Mythological Greek Names for Girls, O-Z

Get Inspiration For Your Baby's Name From Greek Myths

Porch of the Maidens at the Erechtheion -Acropolis
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Ancient Greek myths have inspired many popular baby names, in the U.S. and other Western countries. Daphne, Phyllis, Iris, and Cynthia are among the names in common usage over the years that have Greek roots. But aside from sounding exotic and unique, a name from Greek mythology often carries a fascinating backstory. Here are the myths behind some possible names for your baby girl. 

Mythological Greek Names, O

Oenone: ee-NOH-nee, "wine woman." She was a mountain nymph who was married to Paris.

He abandoned her for Helen of Troy, a fateful decision that led to the start of the Trojan War. An "oenophile" is a connoisseur or lover of wine.

Ourania: "heavenly." The goddess of astronomy and astrology, Ourania was the daughter of Zeus and Mnemosyne. She was one of the nine muses, and was said to be the first master and protector of the flying horse Pegasus.

Greek Myth Names, P

Pandora: pan-DOHR-uh, "all gifts." The first mortal woman, created by Hephaestus at the order of Zeus. She inadvertently unleashed all the evil spirits into the world after looking into a jar (or box) that Zeus told her never to open. 

Penelope: puh-NEL-uh-pee, "faithful, devoted." The wife of Odysseus, who remained faithful to him during his nearly 20-year absence, despite her being pursued by many suitors. 

Persephone: pur-SEF-uh-nee, the daughter of Demeter and Zeus. She was kidnapped by Hades, which sent Demeter, goddess of the harvest, into mourning, which caused the first winter.

She was later allowed to return to the surface for part of the year. Her travels resulted in the change of seasons, according to the myth, and she is connected with fertility and the harvest.

Phaenna: fay-EN-uh, "shining." One of the three Graces.

Philomela: fil-oh-MEE-luh, "friend of song." The gods transformed her into a nightingale to save her from her brother-in-law who intended to kill her.

Phoebe: FEE-bee, "bright, pure." A Titan, daughter of Uranus and Gaia, mother of Leto and grandmother of Apollo and Artemis. She is most often associated with the moon.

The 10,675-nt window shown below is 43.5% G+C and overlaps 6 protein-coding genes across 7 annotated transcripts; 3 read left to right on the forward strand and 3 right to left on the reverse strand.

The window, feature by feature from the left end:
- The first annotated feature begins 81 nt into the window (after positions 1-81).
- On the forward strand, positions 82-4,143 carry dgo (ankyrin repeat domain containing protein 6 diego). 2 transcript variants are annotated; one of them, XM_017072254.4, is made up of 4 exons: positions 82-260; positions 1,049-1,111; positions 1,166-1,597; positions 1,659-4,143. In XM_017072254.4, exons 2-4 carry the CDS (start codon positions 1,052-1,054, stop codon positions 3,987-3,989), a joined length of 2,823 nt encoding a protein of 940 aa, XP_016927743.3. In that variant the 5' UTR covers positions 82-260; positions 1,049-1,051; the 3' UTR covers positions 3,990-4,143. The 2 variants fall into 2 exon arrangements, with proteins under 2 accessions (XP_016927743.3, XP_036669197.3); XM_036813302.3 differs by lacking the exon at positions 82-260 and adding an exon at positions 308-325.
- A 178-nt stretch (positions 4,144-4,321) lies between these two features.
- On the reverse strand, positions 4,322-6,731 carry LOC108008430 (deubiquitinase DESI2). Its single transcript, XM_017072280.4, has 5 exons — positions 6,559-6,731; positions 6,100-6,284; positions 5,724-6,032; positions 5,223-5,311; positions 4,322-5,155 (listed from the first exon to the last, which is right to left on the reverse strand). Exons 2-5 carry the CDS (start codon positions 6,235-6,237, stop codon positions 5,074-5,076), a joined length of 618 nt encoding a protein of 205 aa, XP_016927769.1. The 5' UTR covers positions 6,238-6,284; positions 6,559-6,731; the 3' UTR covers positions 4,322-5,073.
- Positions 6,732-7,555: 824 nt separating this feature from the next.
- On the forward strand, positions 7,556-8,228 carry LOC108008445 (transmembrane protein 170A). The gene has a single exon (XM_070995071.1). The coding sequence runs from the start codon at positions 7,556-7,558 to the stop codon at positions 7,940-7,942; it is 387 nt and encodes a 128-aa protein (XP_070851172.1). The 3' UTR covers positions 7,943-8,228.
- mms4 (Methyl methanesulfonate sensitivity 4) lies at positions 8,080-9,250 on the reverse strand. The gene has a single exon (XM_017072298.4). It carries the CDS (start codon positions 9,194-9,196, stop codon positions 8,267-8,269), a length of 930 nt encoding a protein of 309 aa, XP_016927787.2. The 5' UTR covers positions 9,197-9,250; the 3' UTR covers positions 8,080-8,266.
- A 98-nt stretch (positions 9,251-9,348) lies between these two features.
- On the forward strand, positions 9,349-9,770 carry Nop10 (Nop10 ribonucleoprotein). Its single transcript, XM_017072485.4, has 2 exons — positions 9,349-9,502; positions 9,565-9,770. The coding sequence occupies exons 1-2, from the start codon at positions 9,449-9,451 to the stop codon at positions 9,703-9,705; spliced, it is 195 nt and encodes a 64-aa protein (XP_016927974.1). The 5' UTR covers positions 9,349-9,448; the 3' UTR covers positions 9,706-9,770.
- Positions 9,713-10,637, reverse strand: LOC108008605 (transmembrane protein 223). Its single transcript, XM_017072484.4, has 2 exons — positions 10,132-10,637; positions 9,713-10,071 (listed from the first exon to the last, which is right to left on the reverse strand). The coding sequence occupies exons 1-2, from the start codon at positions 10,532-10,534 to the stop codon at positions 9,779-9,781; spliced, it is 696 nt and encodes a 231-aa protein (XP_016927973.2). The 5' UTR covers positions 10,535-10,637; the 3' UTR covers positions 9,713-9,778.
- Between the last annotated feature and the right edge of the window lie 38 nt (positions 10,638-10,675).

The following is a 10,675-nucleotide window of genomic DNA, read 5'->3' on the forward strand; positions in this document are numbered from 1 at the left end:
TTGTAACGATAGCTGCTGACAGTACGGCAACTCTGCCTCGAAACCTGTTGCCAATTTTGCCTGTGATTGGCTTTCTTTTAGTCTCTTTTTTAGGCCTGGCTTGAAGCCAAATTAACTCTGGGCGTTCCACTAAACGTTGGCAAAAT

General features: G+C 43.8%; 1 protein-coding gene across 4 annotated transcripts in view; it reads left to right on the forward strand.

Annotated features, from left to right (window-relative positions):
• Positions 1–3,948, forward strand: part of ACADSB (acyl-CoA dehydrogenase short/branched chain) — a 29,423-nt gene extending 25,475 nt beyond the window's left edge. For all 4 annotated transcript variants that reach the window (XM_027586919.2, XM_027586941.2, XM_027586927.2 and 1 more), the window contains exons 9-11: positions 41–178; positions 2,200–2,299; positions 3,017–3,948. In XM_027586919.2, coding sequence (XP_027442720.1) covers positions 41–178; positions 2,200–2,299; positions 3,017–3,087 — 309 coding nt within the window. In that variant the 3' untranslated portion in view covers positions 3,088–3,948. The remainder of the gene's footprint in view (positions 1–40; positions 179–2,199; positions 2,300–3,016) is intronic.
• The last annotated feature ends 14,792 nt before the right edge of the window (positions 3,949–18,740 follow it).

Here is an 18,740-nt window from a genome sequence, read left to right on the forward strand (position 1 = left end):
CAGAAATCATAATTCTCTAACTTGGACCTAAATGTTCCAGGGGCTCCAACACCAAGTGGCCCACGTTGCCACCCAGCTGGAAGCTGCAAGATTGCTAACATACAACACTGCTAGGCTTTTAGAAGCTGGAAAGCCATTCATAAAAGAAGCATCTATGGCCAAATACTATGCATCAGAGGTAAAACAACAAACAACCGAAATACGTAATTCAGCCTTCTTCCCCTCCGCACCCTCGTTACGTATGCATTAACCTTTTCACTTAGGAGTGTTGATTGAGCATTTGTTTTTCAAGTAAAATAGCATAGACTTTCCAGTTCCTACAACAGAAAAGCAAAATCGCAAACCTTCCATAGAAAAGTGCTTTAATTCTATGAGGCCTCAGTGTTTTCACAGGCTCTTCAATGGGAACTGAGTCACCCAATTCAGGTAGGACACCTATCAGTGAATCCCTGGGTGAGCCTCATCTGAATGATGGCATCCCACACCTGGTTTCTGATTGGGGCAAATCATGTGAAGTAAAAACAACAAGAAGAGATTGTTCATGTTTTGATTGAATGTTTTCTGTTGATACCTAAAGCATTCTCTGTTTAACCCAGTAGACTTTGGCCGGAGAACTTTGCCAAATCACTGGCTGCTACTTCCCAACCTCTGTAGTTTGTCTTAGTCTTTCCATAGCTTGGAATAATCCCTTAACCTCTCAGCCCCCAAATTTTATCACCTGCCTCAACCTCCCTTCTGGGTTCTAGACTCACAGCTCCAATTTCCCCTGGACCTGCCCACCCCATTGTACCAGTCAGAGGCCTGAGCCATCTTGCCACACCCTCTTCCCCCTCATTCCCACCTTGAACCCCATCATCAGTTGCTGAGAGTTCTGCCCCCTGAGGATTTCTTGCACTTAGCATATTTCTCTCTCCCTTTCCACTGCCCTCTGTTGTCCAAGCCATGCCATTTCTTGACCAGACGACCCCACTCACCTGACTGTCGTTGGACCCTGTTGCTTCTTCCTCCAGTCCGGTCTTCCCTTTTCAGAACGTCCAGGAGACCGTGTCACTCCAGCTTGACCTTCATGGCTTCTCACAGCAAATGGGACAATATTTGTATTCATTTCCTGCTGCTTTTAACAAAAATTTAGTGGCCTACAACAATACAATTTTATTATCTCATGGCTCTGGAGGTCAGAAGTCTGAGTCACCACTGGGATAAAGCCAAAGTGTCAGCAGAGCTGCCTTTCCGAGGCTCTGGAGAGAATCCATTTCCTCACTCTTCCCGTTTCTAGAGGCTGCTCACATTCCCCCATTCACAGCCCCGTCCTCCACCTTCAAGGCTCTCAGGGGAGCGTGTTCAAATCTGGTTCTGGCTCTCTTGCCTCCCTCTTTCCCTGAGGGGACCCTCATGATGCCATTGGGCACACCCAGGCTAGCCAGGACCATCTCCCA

Phyllis: FIL-is, "foliage." A Thracian princess who married Demophon, King of Athens, on his way back from fighting in the Trojan War. He leaves her behind, and she dies and where she is buried, an almond tree grows. The almond tree blooms when Demophon returns to her.

Polyhymnia: pol-i-HIM-nee-uh, "much song, one of many hymns." Goddess of dance and sacred song, dance, and agriculture. She is one of the nine muses.

Polyxena: poh-LEE-ksay-nuh, "many foreigners." A daughter of Priam and Hecuba who was loved by Achilles.

Names of Greek Mythology, R

Rhea: REE-uh, A Titan, the wife of Cronus and the mother of the Olympian goddesses and gods Zeus, Poseiden, Hades, Hera, Demeter, and Hestia.

Greek Mythological Names, S

Selene: suh-LEE-nee, "moon, brightness." The goddess of the moon, often associated with Artemis.

Greek Mythology Name, T

Terpsichore: turp-SIK-uh-ree, "enjoying the dance." Goddess of dance and dramatic chorus. One of the nine muses.

Thalia: thuh-LIE-uh, "to blossom." Muse of comedy and pastoral poetry.

Theia: "goddess." Titan goddess of sight, glittering, and glory.

Themis: "law of nature." The Titan who reigned of customs and natural law.

Greek Myth Name, U

Urania: yuw-RAY-nee-uh, "heavenly," alternate spelling of Ourania (above).

Greek Mythological Name, X

Xanthe: Zan-thee, "yellow" or "fair hair."

See also: A-DE-IJ-N.

See Also: Popular Greek Boy Names

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